Lots of natural foods and produce grown locally make up this roadside market that has a verylarge selection of natural and health foods. Great alternative to the local grocery store for some more exotic or hard to find foods in the area
For what is almost a roadside flower stand, the Amherst Flower Shop has a large amount of plants and flowers, and the people who work there are more than happy to help you out and give you a good deal on them. Very convenient area to stop by.
There are probably about a thousand video stores in New York, and many of them are of the super-large-have-every-video variety, so why anyone would go to Blockbuster voluntarily is beyond me. I suppose if you're looking for the latest big action film release, it will always be there, but nothing else will. Their selection is horrible. 300 copies of the latest Will Smith movie, and nothing else. You would think in a city this independent minded they would have a few other more obscure films, but no. Also, they picked their employees from the School of Dunces. Don't expect any help finding your film, and don't expect them to lift a finger to help you at all. They don't care, and that is why Blockbuster sucks.
Unlike the similar museum in Manhattan, the Museum of the Moving Image in Queens is less interested in past tv shows, and more interested in the evolution of cameras and filmmaking technology. The amount of stuff on display is amazing, and many exhibits are hands-on, including a sound effects exhibit and one on blue-screen technology. Even though it's a little hard to get to, the museum is completely worth it for everyone
PROS: Great, informative, fun museum
CONS: Hard to get to
The Forbes Galleries aren't the most famous nor do they have the most stuff, but if you're looking for something to do for an hour or so, this is a great place to go. It's free, and it has, amongst other things, a collection of Faberge Eggs, a collection of WWII-era papers, thousands of tiny toy soldiers and boats, and a small photography gallery. Seeing as these galleries are the work of billionaire Malcom Forbes, his collectibles are slightly more interesting than yours or mine.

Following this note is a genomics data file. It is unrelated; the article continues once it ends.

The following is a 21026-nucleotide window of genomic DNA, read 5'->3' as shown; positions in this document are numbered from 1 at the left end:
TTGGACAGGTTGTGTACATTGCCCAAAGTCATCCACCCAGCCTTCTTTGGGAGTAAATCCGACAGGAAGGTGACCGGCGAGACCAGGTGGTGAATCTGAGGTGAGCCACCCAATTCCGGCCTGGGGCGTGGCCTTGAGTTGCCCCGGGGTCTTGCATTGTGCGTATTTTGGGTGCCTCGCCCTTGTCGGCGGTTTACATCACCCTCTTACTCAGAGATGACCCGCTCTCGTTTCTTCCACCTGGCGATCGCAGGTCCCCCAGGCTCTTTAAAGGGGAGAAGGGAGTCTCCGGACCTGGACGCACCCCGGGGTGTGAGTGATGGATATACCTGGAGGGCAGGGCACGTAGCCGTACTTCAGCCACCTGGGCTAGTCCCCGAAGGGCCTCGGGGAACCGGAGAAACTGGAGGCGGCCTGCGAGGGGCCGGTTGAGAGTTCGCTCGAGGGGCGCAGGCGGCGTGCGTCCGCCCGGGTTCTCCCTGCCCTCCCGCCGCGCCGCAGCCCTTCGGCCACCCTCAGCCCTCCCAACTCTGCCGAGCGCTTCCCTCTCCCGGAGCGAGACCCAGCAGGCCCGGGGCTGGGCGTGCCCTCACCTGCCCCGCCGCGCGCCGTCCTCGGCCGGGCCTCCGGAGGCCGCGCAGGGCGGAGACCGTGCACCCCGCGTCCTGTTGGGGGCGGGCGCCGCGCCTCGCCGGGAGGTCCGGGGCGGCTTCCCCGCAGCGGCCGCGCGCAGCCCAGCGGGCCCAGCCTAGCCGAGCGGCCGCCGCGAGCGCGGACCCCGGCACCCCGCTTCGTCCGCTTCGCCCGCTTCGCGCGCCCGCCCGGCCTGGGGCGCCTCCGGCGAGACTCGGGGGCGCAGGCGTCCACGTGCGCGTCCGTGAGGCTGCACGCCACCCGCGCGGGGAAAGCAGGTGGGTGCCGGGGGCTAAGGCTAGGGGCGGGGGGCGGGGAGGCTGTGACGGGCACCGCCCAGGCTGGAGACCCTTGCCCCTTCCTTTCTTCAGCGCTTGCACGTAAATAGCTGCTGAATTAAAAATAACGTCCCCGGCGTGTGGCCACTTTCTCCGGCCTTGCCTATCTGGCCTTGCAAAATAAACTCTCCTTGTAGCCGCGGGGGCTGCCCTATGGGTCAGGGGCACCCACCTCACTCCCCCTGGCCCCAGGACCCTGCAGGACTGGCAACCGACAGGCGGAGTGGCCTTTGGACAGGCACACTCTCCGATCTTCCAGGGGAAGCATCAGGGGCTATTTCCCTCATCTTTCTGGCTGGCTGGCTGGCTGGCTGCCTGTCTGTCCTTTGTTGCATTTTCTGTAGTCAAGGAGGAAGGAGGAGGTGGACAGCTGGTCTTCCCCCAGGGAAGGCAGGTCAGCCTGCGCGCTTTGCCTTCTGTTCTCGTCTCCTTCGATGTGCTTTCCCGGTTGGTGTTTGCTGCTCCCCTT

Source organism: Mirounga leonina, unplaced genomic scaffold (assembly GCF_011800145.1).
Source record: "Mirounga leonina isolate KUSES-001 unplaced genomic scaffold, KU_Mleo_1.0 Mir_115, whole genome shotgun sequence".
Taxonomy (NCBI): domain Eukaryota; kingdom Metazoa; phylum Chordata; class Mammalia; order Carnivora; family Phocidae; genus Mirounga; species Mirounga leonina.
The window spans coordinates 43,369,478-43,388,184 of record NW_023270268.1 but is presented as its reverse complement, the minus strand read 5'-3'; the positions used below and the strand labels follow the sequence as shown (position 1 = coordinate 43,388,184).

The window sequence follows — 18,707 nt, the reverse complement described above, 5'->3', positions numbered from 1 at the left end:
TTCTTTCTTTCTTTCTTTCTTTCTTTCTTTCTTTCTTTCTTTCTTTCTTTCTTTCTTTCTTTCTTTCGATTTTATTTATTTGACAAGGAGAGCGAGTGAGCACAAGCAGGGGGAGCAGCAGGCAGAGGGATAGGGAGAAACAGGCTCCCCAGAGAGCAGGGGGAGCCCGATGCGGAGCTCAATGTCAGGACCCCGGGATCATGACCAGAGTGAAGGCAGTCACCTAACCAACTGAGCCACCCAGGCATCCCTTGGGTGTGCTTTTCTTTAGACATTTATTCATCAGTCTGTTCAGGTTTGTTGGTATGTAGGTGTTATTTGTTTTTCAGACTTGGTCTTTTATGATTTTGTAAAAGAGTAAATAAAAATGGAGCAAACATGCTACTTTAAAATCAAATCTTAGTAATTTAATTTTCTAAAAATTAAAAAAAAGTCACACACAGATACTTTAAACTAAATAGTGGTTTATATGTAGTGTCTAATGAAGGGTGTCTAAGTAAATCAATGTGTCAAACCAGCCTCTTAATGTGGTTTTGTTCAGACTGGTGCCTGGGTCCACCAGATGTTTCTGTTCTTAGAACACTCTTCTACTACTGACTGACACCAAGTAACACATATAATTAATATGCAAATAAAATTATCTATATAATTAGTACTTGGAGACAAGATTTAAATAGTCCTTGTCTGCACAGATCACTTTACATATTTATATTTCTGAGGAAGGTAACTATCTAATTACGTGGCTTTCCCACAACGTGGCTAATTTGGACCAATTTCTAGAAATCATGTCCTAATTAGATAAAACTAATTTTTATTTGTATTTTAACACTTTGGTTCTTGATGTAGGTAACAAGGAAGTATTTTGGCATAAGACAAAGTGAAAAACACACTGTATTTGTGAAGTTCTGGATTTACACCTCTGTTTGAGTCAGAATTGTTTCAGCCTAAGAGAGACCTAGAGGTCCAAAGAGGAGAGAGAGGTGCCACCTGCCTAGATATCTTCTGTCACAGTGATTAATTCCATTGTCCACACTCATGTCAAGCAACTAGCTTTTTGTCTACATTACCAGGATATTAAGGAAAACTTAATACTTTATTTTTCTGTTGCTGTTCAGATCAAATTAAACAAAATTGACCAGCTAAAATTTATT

It's on the border of the LES and Chinatown, underneath a bakery, and often hard to find. It's totally worth it. The food is amazing (I recommend the pumpkin ravioli), the wine list is great, and it's very romantic. Good for a splurge night
PROS: great food, great atmosphere, rarely crowded
CONS: hard to find
Tucked away in a corner of the West Village is one of the best burger places in New York. Huge burgers, great fries, ridiculously cheap beer, and it's open until very late at night for those post-party munchies. Gets crowded most nights, but it's worth it, and you can always eat at the bar
PROS: amazingly cheap, great food
CONS: crowded, long waits for a table
In the old town hall, on Main Street, is a two-theatre cinema that's everything that everyone thinks off when they think of small towns. Cheap prices, refills on everything, a balcony, second-run shows, classics nights, and they often show old shorts, like The Three Stooges, before the shows. It's obviously a labor of love for the owners, and you'll never feel more like you're in a Norman Rockwell painting
PROS: great theatre with old-time feel
CONS: Chairs are uncomfortable
I've been going there for years, whenever I'm visiting family. Good prices for great cuts (approx. $30 for wash/cut/dry), and they also have a manicurist and a masseuse. All are extremely friendly and remember you even if you're only there once a year
Even though the local Loews will play independent films in New York, Angelika is definitely the place to go for the most offbeat, low-budget, or foreign films that are currently out. They have a small cafe upstairs that has a lot more to offer than the normal movie theater fare, and encourage patrons to stay there and have coffee after the show.